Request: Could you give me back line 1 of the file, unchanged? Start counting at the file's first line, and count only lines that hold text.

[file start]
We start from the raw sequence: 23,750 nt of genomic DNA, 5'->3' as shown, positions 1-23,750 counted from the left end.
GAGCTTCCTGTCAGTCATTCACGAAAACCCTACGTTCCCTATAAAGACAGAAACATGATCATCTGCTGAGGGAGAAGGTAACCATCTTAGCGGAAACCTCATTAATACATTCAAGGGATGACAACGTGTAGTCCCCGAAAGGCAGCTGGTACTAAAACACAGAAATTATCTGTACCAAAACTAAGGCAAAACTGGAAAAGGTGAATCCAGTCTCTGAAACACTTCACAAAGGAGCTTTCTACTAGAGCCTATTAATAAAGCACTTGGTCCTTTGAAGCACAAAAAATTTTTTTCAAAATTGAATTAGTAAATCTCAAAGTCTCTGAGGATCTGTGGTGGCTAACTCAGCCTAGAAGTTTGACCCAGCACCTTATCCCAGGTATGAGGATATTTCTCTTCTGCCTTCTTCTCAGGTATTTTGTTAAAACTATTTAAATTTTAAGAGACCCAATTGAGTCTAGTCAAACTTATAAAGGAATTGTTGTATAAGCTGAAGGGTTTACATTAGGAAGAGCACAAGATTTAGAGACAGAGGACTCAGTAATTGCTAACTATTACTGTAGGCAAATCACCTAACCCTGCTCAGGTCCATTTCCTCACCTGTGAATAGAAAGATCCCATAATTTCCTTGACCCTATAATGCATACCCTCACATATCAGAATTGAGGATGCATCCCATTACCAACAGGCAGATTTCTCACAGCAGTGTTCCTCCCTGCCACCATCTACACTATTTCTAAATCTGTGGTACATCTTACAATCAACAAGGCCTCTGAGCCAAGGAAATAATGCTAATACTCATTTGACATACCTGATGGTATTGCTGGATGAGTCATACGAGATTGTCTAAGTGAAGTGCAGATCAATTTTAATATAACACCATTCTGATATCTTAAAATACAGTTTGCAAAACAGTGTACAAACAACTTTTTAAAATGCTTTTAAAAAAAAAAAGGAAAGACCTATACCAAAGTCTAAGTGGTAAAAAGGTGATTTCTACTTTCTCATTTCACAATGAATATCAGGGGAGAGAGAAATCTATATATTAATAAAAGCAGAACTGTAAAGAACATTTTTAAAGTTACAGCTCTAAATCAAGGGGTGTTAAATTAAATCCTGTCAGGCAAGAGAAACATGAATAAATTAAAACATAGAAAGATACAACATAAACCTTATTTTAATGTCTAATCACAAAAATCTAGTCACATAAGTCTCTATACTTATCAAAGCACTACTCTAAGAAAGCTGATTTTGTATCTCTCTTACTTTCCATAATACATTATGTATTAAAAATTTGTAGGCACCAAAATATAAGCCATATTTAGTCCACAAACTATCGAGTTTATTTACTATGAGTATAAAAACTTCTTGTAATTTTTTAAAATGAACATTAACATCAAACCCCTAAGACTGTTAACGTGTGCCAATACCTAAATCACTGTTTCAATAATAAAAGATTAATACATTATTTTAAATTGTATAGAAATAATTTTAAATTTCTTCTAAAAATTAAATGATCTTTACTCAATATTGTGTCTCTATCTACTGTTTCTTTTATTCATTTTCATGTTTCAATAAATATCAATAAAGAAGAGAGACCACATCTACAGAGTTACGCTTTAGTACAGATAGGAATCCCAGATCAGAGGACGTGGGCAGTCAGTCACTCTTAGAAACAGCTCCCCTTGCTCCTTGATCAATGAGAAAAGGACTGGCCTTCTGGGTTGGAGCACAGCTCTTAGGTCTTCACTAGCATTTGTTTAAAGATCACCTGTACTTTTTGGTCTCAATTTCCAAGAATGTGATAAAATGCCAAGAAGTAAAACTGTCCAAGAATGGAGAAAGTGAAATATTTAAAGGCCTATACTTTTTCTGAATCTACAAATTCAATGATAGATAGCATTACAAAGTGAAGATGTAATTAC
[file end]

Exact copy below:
We start from the raw sequence: 23,750 nt of genomic DNA, 5'->3' as shown, positions 1-23,750 counted from the left end.